President-elect Donald Trump may not have the political background most United States presidents do before they're elected, but when he does finally relocate from Trump Tower in New York City to 1600 Pennsylvania Avenue in Washington, D.C., he’ll be faced with a familiar task: renovating the Oval Office. And it could take a while.

While speaking with Fox News' "Happening Now" Wednesday, Karl Rove, the deputy chief of staff for former President George W. Bush, said it may be a year before Trump can work from the Oval Office due to security renovations. 

Rove alleged current President Barack Obama was initially supposed to direct the upgrades on the room in which most presidents operate during their tenure. However, Obama refused and decided to pass the job to his successor.

“President Obama could have told the Secret Service, ‘I know you want to modernize the Oval Office with security enhancements — literally strip it down to the bare walls and build it back up so we’ve got bulletproof glass and so forth and so on, security arrangements in it, in my last year in office,’ but instead he said, ‘Why don’t you do that [with] whoever comes next,’” Rove said in the clip surfaced by the New York Post.

While the Oval Office is getting its makeover, Trump will likely work out of former President Richard Nixon’s old office in the Old Executive Office Building at 1650 Pennsylvania Avenue, Rove said.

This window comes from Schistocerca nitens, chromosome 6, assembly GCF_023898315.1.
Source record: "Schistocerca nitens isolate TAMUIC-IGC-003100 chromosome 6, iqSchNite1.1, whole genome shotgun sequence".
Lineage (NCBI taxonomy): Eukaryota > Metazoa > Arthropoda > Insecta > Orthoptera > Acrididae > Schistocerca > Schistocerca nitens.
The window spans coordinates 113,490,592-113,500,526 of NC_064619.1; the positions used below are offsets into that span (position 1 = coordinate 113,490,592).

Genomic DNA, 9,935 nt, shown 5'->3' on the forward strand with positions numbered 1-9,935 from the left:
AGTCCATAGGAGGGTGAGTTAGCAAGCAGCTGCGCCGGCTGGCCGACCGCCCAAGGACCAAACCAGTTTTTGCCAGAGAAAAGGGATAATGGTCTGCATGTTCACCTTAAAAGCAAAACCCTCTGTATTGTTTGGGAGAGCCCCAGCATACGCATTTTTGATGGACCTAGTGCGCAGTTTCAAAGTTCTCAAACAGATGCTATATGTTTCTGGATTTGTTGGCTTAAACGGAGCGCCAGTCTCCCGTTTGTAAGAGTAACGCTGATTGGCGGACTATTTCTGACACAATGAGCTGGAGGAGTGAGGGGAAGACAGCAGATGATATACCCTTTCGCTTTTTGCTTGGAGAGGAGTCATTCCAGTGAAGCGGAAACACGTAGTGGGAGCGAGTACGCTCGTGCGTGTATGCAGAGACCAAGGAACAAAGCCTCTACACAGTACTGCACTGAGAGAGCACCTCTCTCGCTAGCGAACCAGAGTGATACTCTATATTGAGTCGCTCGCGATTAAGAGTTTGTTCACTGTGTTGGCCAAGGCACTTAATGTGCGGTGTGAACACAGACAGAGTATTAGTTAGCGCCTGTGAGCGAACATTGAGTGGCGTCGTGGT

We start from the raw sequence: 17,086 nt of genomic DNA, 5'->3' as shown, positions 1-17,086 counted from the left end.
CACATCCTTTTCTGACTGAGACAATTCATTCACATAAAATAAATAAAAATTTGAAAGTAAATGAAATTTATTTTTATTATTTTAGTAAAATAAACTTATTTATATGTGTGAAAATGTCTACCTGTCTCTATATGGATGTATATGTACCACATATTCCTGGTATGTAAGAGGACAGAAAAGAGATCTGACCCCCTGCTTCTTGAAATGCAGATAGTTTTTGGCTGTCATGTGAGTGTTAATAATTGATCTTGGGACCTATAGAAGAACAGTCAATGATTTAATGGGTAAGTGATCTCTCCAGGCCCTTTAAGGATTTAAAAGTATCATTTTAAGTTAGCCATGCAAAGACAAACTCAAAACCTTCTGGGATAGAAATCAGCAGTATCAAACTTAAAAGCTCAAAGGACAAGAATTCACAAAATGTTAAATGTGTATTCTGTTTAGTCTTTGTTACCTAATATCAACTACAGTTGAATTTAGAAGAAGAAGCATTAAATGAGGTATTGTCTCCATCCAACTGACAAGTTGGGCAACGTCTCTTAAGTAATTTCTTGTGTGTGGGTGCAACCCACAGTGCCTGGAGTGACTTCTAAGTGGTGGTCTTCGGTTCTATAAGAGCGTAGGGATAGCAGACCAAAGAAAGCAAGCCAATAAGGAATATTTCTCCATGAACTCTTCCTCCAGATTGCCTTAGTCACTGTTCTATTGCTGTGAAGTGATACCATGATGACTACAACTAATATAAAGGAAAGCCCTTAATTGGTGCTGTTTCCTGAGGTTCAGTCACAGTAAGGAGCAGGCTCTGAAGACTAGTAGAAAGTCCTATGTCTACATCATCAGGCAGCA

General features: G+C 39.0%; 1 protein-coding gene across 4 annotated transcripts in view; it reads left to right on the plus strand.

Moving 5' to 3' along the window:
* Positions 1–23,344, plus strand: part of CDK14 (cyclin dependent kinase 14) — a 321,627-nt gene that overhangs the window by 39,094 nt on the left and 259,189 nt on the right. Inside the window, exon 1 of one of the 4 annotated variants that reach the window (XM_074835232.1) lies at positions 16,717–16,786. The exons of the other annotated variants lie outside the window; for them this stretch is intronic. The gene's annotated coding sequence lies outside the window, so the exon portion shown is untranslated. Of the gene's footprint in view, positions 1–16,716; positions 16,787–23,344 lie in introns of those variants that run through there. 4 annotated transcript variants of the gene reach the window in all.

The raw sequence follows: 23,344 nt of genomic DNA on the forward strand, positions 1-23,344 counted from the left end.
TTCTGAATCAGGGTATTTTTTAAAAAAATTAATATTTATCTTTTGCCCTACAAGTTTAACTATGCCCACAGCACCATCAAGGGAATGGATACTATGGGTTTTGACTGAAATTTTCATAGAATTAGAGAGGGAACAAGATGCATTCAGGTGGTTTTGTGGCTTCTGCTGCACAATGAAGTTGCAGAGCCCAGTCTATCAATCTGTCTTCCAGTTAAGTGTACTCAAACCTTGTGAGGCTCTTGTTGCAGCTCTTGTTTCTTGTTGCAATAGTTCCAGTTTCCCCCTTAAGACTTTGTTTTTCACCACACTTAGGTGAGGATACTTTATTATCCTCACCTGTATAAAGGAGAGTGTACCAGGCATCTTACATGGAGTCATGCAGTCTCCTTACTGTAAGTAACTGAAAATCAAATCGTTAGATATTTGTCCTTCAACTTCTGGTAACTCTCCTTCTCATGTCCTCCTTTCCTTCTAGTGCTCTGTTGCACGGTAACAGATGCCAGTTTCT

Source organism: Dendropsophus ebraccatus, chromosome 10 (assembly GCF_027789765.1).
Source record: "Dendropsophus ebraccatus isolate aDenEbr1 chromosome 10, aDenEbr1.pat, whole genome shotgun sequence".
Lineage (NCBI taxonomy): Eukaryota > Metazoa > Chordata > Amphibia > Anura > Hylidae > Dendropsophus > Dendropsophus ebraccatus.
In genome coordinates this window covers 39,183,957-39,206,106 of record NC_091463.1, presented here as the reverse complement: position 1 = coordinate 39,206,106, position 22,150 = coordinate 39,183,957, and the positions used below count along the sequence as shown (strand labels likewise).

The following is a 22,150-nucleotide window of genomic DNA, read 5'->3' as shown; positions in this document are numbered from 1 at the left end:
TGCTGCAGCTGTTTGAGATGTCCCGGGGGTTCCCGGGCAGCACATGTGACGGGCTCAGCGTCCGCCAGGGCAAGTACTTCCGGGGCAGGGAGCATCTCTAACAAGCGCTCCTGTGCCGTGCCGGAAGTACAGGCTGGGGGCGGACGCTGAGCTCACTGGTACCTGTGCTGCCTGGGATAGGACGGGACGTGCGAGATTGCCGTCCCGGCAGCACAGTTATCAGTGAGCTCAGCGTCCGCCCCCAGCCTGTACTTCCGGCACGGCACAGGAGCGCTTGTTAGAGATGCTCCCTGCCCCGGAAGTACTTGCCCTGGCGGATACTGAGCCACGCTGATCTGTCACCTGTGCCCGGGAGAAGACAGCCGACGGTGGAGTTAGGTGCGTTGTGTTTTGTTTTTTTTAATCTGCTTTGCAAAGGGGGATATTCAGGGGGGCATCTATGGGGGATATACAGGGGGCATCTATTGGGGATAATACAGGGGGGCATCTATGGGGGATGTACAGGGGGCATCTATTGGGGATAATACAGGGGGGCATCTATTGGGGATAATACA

Changes in the Oval Office won’t be the only interior designing challenges the Trumps will face when they arrive in the White House. The new first lady, Melania Trump, and an interior designer of her choice will be tasked with redecorating the living areas within the White House located on the second and third floor, Kate Andersen Brower, author of “First Women: The Grace and Power of America’s Modern First Ladies,” told ABC News.

Donald Trump is known for his love of over-the-top and extravagant décor. His Manhattan penthouse — located on Fifth Avenue in New York City — is decked out with crystal chandeliers, marble and gold floor-to-ceiling pillars, Greek vases, and paintings of scenes from Greek mythology.

However, Andersen Brower said, the new president won’t be able to just come into the White House “and tear down the walls.” Some areas of the 224-year-old mansion “are essentially historic rooms and belong to the American people, not the families who live there,” Andersen Brower added.

Despite all the discussion, Trump has said he doesn’t plan to make too many changes to the White House. During a 2015 interview with People magazine, he revealed he expected only to “maybe touch it up a little bit.”